Jordan Gore and Josh Smith
combined for a -score of 819
and a third place finish. Nassau
County's team, consisting of
Jan Beniot, Rachel Beniot an
Eric Byrd placed first with
1026 points.
The team's next opportunity
for competition is when it
travels to the Florida State Fair
in Tampa in February. The
organization thanked David
Harris, senior FFA advisor, for
setting up the event.
For more information about
4-H poultry judging or any
extension program, contact the
Union County Extension
Office at (386) 496-2321.

Union County
Adult School
offers classes
The Union County Adult
School is offering classes to
help individuals receive their
General Education Diploma.
Teachers at the school will
. help students improve their
basic reading, writing and
math skills. Students are taught
in small groups. Instructors
provide one-on-one instruction
as well. Students may enroll at
anytime during the school
year. Regular classes are held
on Monday and Thursdays
from 6-9 p.m.
The program helps students
prepare for all five areas of the
GED exam. Language arts,
reading, language arts writing,
social studies, science and
* math are all covered in the
course. Classes are free of
charge to students. The school
offers GED testing on a
frequent basis.
" The program also has a way
for parents to earn their
diploma. The Even Start
program offers parents with
children ages birth to 7 years, a
way to get their education. The
program offers free child care
while parents attend .classes.
Classes for this program are
held Monday-Thursday from
8:30 a.m. to 12:30 p.m.
Parenting classes are offered
through this program as well.
SThe school is located at 208
S.E. Sixth Street in Lake
Butler. For more information
contact Barry Sams at (386)
496-1300 or Darla Davis at
(386) 496-4858.


Jordan Gore, Josh Smith, Chaton Croft, Chase Shadd
with 4-H Poultry Team Leader Barbara Zipperer


Senior Individuals: Elizabeth Pope, Ryan Waters, and
Matthew Simmons, Nassau County 4-Her


Nikki Buchanan, Elizabeth Pope, Barbara Zipperer,
James Carter, and Ryan Waters


Amber Templeton, Robin Buchanan and Taylor
Andrews


LCCC Graduating Practical Nursing Class of 2005


Lake City Community College recently announced the graduates of the-2005-class-of -
practical nursing. They are, (front row, I-r) Crystal Frier (Dixie), Gloria Prentice (Baker),
Tena-Mariett Scott (Columbia), Danielle McCardell (Suwannee), Crissy Clipper (Suwannee),
Shequilla Johnson (Columbia), Kristen Haddock (Baker) and Brittni Heppner (Clay),
(middle row, I-r) Melissa Harris (Lafayette), Maryann Kincaid (Gilchrist), Sallie Campbell
(Gilchrist), Jennifer Williams (Lafayette), Charity Johns (Bradford), Mindy Maze (Dixie), -
Rhonda Allen (Union), Jeri Lyn Evans (Dixie), Sabrina Mercer (Suwannee), Che're Ford -
(Columbia), Shanna Woodruff (Baker), Stephanie Witt (Columbia), Pam Archer (Union) and
Yesenia Delgado (Suwannee),(back Row, I-r) Kacey Raulerson (Baker), Amie Boyette -
(Dixie), Michael Fitzsimmons (Columbia), Andy Williams (Columbia), Tell White (Columbia),
Lavoris Tillman (Alachua), Natalie Rembert (Alachua), Elizabeth Mixer (Columbia), Matthew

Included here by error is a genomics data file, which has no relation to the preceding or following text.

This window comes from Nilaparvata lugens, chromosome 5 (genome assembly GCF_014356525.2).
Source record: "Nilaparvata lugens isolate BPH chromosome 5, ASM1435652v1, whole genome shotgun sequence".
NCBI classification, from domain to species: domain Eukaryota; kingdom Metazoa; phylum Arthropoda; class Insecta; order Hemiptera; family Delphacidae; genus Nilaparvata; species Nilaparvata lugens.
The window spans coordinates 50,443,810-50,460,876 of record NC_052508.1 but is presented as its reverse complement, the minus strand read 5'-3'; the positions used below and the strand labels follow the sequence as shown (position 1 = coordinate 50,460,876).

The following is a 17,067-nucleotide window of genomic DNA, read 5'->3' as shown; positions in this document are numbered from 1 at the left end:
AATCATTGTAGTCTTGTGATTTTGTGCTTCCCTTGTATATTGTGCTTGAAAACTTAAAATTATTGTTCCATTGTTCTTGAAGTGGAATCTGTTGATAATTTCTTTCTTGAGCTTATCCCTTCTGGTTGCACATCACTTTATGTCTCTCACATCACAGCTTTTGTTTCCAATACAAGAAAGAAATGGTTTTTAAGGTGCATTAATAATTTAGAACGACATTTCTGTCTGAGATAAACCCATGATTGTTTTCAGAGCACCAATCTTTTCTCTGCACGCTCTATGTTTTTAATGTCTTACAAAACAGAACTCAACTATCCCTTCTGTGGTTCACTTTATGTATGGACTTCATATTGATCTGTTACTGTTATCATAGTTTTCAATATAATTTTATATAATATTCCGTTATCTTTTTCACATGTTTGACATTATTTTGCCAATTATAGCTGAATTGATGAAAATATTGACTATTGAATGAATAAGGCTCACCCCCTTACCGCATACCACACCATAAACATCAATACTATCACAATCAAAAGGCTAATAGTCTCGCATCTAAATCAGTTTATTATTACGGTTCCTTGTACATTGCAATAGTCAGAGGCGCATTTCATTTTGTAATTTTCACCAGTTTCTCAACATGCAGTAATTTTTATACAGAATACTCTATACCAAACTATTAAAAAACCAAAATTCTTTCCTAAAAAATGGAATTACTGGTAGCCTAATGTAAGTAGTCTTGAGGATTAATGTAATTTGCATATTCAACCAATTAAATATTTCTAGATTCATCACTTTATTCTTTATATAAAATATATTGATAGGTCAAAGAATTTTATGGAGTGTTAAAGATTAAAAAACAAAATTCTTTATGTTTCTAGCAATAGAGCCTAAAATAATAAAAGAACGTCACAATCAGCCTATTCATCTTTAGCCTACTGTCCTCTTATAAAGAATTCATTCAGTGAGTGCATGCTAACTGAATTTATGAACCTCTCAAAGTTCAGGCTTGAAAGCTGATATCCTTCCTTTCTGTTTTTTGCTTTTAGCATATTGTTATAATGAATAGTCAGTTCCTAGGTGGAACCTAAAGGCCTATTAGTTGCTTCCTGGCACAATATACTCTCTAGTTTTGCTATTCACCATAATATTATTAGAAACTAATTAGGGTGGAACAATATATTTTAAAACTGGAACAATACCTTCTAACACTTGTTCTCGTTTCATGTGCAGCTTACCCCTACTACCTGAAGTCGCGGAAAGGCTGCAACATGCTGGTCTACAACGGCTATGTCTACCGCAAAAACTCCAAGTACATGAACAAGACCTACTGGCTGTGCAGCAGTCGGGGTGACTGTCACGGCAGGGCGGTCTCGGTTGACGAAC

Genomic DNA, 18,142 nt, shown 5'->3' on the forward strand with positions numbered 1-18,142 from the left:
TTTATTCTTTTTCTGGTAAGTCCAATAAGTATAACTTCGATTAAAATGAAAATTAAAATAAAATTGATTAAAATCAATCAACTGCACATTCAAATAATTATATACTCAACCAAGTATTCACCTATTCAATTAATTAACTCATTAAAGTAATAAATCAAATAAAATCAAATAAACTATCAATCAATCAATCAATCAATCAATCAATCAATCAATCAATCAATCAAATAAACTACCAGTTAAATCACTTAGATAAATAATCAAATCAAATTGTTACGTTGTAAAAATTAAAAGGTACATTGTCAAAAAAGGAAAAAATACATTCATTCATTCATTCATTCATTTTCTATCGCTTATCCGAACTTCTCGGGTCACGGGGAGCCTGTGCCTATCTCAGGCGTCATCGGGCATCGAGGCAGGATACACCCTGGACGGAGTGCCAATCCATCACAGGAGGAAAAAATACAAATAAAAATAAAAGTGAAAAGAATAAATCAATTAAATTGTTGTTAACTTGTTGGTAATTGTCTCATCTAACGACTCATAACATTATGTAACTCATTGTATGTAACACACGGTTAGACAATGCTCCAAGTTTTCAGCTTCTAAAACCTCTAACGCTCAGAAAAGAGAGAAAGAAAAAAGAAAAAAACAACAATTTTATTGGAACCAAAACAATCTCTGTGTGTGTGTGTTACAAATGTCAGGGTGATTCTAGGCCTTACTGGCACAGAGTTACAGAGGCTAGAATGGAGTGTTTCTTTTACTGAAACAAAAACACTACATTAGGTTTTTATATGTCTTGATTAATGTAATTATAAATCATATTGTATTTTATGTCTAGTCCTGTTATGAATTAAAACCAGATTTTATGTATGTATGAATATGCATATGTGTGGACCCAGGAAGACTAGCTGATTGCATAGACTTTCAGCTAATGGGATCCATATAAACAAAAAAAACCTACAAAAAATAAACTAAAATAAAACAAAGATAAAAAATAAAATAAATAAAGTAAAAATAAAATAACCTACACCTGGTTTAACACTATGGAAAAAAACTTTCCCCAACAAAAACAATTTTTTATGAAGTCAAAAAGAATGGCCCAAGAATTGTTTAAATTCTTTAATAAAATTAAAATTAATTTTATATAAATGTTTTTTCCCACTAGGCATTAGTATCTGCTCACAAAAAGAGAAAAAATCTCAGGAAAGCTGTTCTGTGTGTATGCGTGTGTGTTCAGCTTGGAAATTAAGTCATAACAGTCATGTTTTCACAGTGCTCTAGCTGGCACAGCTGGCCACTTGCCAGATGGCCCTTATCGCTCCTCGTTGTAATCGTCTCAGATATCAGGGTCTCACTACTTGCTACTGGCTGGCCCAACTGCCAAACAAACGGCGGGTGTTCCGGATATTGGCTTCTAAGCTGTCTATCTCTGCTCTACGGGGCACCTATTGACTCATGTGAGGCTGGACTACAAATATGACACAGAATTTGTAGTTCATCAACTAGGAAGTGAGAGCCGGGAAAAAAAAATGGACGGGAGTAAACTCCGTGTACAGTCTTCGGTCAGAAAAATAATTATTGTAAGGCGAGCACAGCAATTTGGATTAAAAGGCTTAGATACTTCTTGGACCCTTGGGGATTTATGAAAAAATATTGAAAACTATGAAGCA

Richardson (Alachua) and Ruth Guskiewicz (Alachua).


The Dog Museum in St.
Louis, Missouri, founded
by The Kennel Club,.
features paintings,
*sculptures, and other
works of art with dogs
in them.


MERRY
CHRISTMAS!










4 ffea 4 a4*m




AUTO10TIIUE PARTS 6
EQUIpmEOT CO.
675 SE 6th St., Hwy. 121
Lake Butler
496-2345


The first crossword
puzzle appeared in the
New York World
newspaper Dec. 21,
1913, triggering a
worldwide crossword
puzzle craze.


Some carousel
advertisements in early-
nineteenth century
America stated that the
rides were
recommended by
physicians as an aid In
circulating the blood.


( /LEARNING CENTER IN(


\, .fuAfamdq S.^~
\ ^^fHicop


& Slafo g


0"Abbta*


Stevie & Kiin Bailey
with children, Chase, Chance,
and Chloe.


Kim Bailey
-. OwneWDirector
Lic. #033852


I I 4I in 1994 1


496-3817
or
496-8278
-2-Locations to serve you
Lake Butler, FL


Easy To Reach.


Touchstone Heating and Air, Inc.


Jlappy

holidays!
Id ^


Sandra L, Gass, c
386-496-1878
235 SW 4th Ave., Suite 2
Lake Butler


100% Customer Satisfaction Guaranteed!
0% Financing for 12 mos*
Licensed & Insured A
Preventive Maintenance & Repairs

386-496-3467


Mark Touchstone
President
Lie. # CACO58099


Lic. # CAC058099 *ujj~~ appwved c~dit Lake Butler, FL


490 S.E. 3rd Ave.
*With approved credit Lake Butler, FL


T


1


^FREE
ESTIMATES


g~e~illlslwaf~*q~i*-ra~


24 HRiJCY
ow
EMERGENCY
SERVICE


Page 8A UNION COUNTY TIMES Dec. 22, 2005


GC


C.


me~hy









S. Section B: Thursday, December 22, 2005





News from Bradford County, Union County and the Lake Region area


SFCC
economics
associate VP
retires
'Associate Vice President of
Economic Development Fran
Holm caps 17 years of service
at Santa Fe Community
College (SFCC) as she retires
this month. Holm has earned a
reputation for leadership in
technical programs,
development of grants,
knowledge of workforce
matters and ability to create
partnerships.
Holm began her career at
Santa Fe in 1988 as
coordinator of statewide testing
for postsecondary vocational
programs.
"My economic development
emphasis began in 1991 in my
position as director of SFCC's
collaborative grant with local